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Spacesuit



Imagine yourself in space- one of the most hostile environments for man to survive in. There is no air to breathe. Temperatures are extreme - 120 degrees centigrade in sunlight and a minus 100 otherwise. There is no atmosphere to protect you from the harmful rays of the sun. There is dust, and along with it, particles, small and big (micrometeorides) moving at high speed around you. As there is no atmosphere, the pressure around you is almost zero, which means your blood vessels will rupture from the pressure from with in, the pressure exerted by the fluids in our body is equal to the atmospheric pressure on ground. There is no gravity to keep you down. What you wear is what is going to keep you alive in this environment.

Designed to simulate earth conditions, and prevent the hazards of space, a spacesuit is actually a mini-earth. Indeed, an astronaut takes an earth-like environment with him to survive in space.

A spacesuit is like an inflated balloon cushioning the entire body with atmospheric pressure, just like it is on earth. It provides pure oxygen for breathing and an arrangement to remove carbon dioxide that the astronaut breathes out.

The spacesuit also shields the astronaut from other hazards. To cope with the extremes of temperature, most spacesuits are heavily insulated with layers of fabric. This also protects the body from speeding meteorites and dust. A helmet works like sunglasses allowing only a small desired portion of the sunlight to penetrate through. The outer layers of the suit are designed to reflect the sun light to prevent it from reaching the astronaut’s body.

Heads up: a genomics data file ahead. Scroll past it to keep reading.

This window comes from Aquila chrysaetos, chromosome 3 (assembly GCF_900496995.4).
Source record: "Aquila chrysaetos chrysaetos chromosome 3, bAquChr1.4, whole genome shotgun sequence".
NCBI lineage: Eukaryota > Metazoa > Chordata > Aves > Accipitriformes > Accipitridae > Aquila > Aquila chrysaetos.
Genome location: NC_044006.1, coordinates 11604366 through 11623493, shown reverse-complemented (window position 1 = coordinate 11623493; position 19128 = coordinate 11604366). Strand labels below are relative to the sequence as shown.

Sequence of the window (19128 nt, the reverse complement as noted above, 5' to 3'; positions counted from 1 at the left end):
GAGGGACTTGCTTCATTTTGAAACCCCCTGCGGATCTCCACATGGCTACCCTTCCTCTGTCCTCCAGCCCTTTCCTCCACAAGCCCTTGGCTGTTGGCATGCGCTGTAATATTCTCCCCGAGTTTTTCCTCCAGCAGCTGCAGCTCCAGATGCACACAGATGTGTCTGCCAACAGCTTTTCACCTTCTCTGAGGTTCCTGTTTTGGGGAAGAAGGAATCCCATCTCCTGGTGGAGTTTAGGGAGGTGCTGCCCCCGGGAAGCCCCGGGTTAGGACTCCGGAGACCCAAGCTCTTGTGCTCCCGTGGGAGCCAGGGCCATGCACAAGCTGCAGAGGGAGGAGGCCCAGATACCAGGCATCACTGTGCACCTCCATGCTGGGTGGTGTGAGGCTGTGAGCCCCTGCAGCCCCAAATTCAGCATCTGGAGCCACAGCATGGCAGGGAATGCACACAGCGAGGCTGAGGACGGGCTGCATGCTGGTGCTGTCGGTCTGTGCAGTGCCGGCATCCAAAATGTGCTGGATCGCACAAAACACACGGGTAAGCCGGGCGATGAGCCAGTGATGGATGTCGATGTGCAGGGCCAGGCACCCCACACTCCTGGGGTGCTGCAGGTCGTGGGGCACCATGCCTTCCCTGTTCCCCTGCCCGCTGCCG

On earth, we would sweat it out, the sweat would evaporate, to cool us down. This can’t happen in space. Thus, water –cooled garments remove the body’s heat produced due to strenuous activity.

Equipped with radio transmitters and receivers in a backpack, and headsets with microphones and earphones, space walking astronauts can talk with ground controllers and other astronauts.

Without gravity, it is difficult to move around. If you push on something, you fly off in the opposite direction. Spacecrafts are equipped with footholds and hand restraints to help astronauts work in micro gravity. An inflated spacesuit in water simulates micro gravity. Just before a space mission, astronauts thus practice space walking in big water tanks.



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Dimdima is the Sanskrit word for ‘drumbeat’. In olden days, victory in battle was heralded by the beat of drums or any important news to be conveyed to the people used to be accompanied with drumbeats.

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Bharatiya Vidya Bhavan
K. M Munshi Marg,
Chowpatty, Mumbai - 400 007
email : editor@dimdima.com

Dimdima Magazine

Bharatiya Vidya Bhavan
505, Sane Guruji Marg,
Tardeo, Mumbai - 400 034
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Dimdima.com, the Children's Website of Bharatiya Vidya Bhavan launched in 2000 and came out with a Printed version of Dimdima Magazine in 2004. At present the Printed Version have more than 35,000 subscribers from India and Abroad.

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